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In inland Australia, years of drought followed by heavy rains have produced favourable conditions for hatching the largest swarms of locusts for many decades.

Locusts, grasshoppers, crickets and katydids belong to the Order Orthoptera; these are common insects with over 2,800 species in Australia.Locusts and grasshoppers belong to the Acrididae family, although species vary in colouring, size and shape they share some basic characteristics such as well-developed wings, short antennae and large powerful hind legs designed for jumping. There are over 700 species of Acrididae in Australia, only a small number of locust species are considered major pests.

Locusts and grasshoppers are identical in appearance but different in behaviour. Grasshoppers are essentially solitary insects but locusts can exist in two different states - solitary or gregarious.

When the locust population density is low, locusts behave individually in the same way as grasshoppers, their colours blend in with their surroundings, they have a low metabolic rate and are relatively sluggish and travel short distances at low altitudes during the day. When the population density is high, the crowded conditions cause a number of changes known as phase changes – body shape and size alter, locusts become brightly coloured, metabolic rate increases, their fertility alters and they become active and nervous. Rather than acting as individuals they swarm and migrate collectively.

The trigger for these major changes is the jostling that occurs when locusts crowd together, tactile stimulation of the locust’s back legs produces a sudden spike and increase in the serotonin levels and this causes mutual attraction, physical and behavioural changes. Serotonin is a neurotransmitter hormone which occurs in both plants and animals, it is involved in the transmission of nerve impulses and its production effects many physical aspects of an organism including body temperature, digestion, learning, memory, anxiety, mood, appetite, emotion and sleep. In humans it is associated with a happy feeling and many anti depressant, antipsychotic and psychedelic drugs work by altering or mimicking serotonin levels.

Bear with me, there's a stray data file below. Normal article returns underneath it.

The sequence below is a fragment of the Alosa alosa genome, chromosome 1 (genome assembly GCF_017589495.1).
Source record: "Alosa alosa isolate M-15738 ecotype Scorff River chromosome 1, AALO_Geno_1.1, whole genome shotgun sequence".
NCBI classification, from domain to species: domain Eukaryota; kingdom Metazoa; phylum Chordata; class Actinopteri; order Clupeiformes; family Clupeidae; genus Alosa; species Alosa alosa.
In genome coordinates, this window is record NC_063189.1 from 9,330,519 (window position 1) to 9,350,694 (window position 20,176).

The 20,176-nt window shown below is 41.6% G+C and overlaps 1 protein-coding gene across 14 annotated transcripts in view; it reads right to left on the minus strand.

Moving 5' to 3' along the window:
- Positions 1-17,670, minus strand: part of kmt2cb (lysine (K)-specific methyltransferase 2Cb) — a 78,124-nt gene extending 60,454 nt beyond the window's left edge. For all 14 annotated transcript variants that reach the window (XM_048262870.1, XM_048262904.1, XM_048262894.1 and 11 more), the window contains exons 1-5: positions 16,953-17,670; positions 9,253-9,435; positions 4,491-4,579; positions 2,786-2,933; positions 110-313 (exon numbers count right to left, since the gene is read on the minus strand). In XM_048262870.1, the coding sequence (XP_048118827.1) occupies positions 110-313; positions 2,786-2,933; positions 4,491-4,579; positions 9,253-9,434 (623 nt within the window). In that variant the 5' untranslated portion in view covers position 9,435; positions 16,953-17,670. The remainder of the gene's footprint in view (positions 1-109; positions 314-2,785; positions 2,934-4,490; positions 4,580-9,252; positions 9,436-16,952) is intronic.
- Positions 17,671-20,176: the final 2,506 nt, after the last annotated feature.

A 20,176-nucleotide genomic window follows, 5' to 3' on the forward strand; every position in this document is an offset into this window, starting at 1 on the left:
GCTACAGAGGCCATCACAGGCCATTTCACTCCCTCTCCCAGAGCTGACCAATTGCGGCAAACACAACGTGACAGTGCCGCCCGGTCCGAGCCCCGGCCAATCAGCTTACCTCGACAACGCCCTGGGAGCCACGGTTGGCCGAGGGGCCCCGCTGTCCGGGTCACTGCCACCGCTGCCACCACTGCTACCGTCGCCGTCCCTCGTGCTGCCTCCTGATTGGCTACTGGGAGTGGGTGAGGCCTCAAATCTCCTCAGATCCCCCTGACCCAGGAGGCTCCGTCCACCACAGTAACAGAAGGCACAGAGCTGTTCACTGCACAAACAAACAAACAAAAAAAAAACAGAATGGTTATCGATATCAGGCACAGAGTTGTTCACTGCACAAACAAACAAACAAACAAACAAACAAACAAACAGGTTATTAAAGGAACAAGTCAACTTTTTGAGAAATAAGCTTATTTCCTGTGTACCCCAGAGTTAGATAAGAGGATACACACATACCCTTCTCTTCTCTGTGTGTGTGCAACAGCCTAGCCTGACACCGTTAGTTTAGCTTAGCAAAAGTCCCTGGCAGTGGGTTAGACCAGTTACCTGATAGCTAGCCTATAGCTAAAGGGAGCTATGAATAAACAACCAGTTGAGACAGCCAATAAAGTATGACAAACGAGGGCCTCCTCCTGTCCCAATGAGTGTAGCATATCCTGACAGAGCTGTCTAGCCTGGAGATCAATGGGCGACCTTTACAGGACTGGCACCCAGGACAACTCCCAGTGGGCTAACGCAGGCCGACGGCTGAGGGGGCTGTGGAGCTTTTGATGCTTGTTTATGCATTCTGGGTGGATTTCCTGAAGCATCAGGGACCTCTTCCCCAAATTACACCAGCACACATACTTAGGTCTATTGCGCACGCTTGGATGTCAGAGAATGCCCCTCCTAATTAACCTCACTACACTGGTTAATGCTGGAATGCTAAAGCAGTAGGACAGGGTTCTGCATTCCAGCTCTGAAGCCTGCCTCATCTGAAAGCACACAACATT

Grasshoppers and locusts have the same life cycle – the female drills a hole in the ground and lays a pod of eggs, they hatch into nymphs which moult through a number of stages or instars until the they become adults. When conditions are unfavourable for survival locust eggs may delay hatching and nymphs may have arrested development, when conditions improve these mechanisms are reversed and population explodes because several generations appear almost simultaneously.

Gregarious nymphs gather into high-density aggregations called bands, which move in fronts as the nymphs march collectively in the same directions. They develop into fledged adults with hard strong wings; they swarm and migrate in nocturnal wind assisted flights and may fly hundreds of kilometres at heights up to 1,000 metres. Locust swarms have been recorded travelling from West Africa to the Caribbean in 10 days a distance of 5,000 kms.

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Why does attentiveness to nature matter? In a very fundamental sense, we are what we pay attention to. Paying heed to beauty, grace, and everyday miracles promotes a sense of possibility and coherence that runs deeper and truer than the often illusory commercial, social "realities" advanced by mainstream contemporary culture. ... Our attention is precious, and what we choose to focus it on has enormous consequences. What we choose to look at, and to listen to--these choices change the world. As Thich Nhat Hanh has pointed out, we become the bad television programs that we watch. A society that expends its energies tracking the latest doings of the celebrity couple is fundamentally distinct from one that watches for the first arriving spring migrant birds, or takes a weekend to check out insects in a mountain stream, or looks inside flowers to admire the marvelous ingenuities involved in pollination. The former tends to drag culture down to its lowest commonalities; the latter can lift us up in a sense of unity with all life. The Way of Natural History, edited by Thomas Lowe Fleischner and published by Trinity University Press (Texas)